• Originally published 05/24/2013

    William Miles, maker of films about black history, dies at 82

    William Miles, a self-taught filmmaker whose documentaries revealed untold stories of black America, including those of its heroic black soldiers and of life in its signature neighborhood, Harlem, where he himself grew up, died on May 12 in Queens. He was 82.The cause was uncertain, but Mr. Miles had myriad health problems, including Parkinson’s disease and dementia, said his wife of 61 years, Gloria.Mr. Miles was part historical sleuth, part preservationist, part bard. His films, which combined archival footage, still photographs and fresh interviews, were triumphs of curiosity and persistence in unearthing lost material about forgotten subjects....

  • Originally published 05/21/2013

    Group raising money for memorial to black Civil War veterans in Hagerstown

    HAGERSTOWN, Md. — Soldiers in Hagerstown were among the first black men in Maryland to join the ranks of the Union during the Civil War, and were involved in the siege of Petersburg, Va., during the conflict.Among the first local blacks who joined the Union were members of Moxley’s Band, a Hagerstown-based black brass band that became known as the 1st Brigade Band, U.S. Colored Troops, according to local historian Steve Bockmiller....

  • Originally published 05/17/2013

    Unlikely interracial WWII romance

    The nurse and the soldier may never have met – and eventually married – had it not been for the American government’s mistreatment of black women during World War II.Elinor Elizabeth Powell was an African-American military nurse. Frederick Albert was a German prisoner of war. Their paths crossed in Arizona in 1944. It was a time when the Army was resisting enlisting black nurses and the relatively small number allowed entry tended to be assigned to the least desirable duties....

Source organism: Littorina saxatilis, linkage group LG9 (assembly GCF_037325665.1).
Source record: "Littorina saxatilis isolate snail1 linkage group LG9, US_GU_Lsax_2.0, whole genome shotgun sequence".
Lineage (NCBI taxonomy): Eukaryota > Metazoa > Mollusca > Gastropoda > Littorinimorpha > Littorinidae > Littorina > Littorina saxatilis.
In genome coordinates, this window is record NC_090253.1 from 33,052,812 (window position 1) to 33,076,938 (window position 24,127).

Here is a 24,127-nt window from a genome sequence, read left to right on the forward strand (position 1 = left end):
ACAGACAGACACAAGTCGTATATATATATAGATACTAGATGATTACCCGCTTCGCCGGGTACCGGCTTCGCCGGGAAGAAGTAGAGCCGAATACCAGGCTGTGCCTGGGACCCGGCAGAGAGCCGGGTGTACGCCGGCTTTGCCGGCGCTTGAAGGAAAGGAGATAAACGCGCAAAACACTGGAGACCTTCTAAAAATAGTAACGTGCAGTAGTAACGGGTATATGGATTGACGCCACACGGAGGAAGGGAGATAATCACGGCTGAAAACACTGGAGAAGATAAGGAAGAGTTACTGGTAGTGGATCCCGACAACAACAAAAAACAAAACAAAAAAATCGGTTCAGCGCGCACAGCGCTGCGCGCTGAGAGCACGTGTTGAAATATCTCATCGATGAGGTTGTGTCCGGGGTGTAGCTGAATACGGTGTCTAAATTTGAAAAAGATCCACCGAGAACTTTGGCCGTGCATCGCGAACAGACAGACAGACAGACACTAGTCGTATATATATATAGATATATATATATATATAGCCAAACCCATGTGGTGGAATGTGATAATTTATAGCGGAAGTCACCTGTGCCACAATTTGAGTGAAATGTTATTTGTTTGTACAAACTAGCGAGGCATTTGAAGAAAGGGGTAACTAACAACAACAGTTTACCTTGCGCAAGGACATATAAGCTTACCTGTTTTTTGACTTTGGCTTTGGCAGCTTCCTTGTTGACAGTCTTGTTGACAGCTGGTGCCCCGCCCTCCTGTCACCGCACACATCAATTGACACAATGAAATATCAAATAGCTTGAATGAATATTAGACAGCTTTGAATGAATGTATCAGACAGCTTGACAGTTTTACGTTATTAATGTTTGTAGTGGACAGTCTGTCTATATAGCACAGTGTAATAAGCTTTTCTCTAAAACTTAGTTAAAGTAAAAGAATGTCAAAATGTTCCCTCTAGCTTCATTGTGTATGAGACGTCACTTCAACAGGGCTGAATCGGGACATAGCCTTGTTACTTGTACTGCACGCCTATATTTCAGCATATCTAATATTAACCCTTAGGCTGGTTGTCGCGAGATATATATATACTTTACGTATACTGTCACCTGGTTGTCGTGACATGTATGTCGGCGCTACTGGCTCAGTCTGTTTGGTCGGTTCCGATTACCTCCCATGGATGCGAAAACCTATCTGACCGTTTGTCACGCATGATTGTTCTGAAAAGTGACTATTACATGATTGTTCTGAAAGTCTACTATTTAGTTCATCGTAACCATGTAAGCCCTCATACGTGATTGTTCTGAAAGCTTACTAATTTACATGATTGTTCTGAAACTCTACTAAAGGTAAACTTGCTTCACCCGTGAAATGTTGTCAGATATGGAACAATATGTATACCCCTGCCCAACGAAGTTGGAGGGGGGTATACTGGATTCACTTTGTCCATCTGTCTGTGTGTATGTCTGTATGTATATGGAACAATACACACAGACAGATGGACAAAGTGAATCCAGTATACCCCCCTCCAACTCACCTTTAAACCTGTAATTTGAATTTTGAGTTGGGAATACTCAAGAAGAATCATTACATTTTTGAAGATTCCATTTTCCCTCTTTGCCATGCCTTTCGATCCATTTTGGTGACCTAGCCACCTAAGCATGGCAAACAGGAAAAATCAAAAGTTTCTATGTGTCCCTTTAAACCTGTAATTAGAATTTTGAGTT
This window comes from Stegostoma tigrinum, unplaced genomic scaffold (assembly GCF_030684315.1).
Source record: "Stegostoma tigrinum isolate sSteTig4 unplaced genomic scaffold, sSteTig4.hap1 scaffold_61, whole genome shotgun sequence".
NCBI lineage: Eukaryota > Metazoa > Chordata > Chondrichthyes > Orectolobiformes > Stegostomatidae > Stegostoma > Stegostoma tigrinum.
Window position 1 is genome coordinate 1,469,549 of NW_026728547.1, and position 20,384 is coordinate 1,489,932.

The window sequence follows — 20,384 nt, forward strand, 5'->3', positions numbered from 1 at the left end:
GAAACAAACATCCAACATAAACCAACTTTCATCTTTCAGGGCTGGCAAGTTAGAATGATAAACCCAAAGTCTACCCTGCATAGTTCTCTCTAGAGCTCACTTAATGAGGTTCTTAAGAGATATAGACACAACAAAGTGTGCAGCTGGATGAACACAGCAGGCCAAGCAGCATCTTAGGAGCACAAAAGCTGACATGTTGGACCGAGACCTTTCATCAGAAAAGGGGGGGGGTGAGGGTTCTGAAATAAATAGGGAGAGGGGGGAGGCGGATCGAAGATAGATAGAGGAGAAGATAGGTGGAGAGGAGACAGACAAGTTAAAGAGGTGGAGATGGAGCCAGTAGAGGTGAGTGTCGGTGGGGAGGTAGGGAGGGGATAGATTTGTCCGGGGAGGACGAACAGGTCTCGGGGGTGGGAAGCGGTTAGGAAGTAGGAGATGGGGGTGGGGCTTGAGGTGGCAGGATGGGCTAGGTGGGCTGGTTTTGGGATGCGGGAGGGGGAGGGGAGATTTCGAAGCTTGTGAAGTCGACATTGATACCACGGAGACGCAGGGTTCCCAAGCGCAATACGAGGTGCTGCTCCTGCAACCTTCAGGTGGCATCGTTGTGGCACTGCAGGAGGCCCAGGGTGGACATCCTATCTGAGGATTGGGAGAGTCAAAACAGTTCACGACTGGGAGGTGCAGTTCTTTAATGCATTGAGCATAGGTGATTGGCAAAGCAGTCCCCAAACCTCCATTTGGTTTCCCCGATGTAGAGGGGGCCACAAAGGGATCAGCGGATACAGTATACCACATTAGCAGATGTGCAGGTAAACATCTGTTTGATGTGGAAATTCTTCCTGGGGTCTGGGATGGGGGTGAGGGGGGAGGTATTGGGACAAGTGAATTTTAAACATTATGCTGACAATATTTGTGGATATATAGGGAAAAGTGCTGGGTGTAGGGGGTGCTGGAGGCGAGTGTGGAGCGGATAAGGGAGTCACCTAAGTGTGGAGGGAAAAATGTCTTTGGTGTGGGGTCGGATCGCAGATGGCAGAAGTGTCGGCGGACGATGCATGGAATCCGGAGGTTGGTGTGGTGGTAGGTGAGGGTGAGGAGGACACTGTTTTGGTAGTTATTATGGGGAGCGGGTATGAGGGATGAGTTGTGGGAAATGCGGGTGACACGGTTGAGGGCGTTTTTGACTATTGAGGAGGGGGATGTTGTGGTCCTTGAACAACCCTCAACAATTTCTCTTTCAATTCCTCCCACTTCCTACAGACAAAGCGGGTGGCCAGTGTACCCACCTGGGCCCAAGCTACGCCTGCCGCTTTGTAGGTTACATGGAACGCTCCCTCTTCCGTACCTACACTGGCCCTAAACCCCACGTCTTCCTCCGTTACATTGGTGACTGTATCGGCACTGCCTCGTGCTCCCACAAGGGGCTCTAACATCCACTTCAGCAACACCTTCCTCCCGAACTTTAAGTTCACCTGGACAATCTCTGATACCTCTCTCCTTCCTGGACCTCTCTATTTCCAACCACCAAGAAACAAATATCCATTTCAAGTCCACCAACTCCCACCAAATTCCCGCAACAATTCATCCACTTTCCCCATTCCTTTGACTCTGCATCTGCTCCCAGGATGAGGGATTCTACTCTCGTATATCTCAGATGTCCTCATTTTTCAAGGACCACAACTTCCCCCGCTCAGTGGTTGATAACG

• Originally published 05/07/2013

    Pearl Duncan: Lost History in Downton Abbey

    Pearl Duncan is completing two books, tentatively titled, “DNA Adventure, Rebels’ Birthright Reclaimed,” and “A Pirate Ship of Old New York:  Colonial Slavery, The Founding Fathers and a Remarkable 9/11 Discovery.”Now that it is announced by the producers of Downton Abbey that Gary Carr, the star of the BBC’s Death in Paradise, a mystery set on a Caribbean island, will join the show as an attractive, charming and charismatic jazz musician, some viewers who love the popular British television show set in the 1920s, flushed with Edwardian style, fashion and upstairs downstairs shenanigans, ask if the show will continue to be historically accurate.  Why do they ask?  They ask because the jazz musician being added to a show about British aristocrats and their servants is black.

  • Originally published 04/23/2013

    Henry Louis Gates Jr.: Did African-American Slaves Rebel?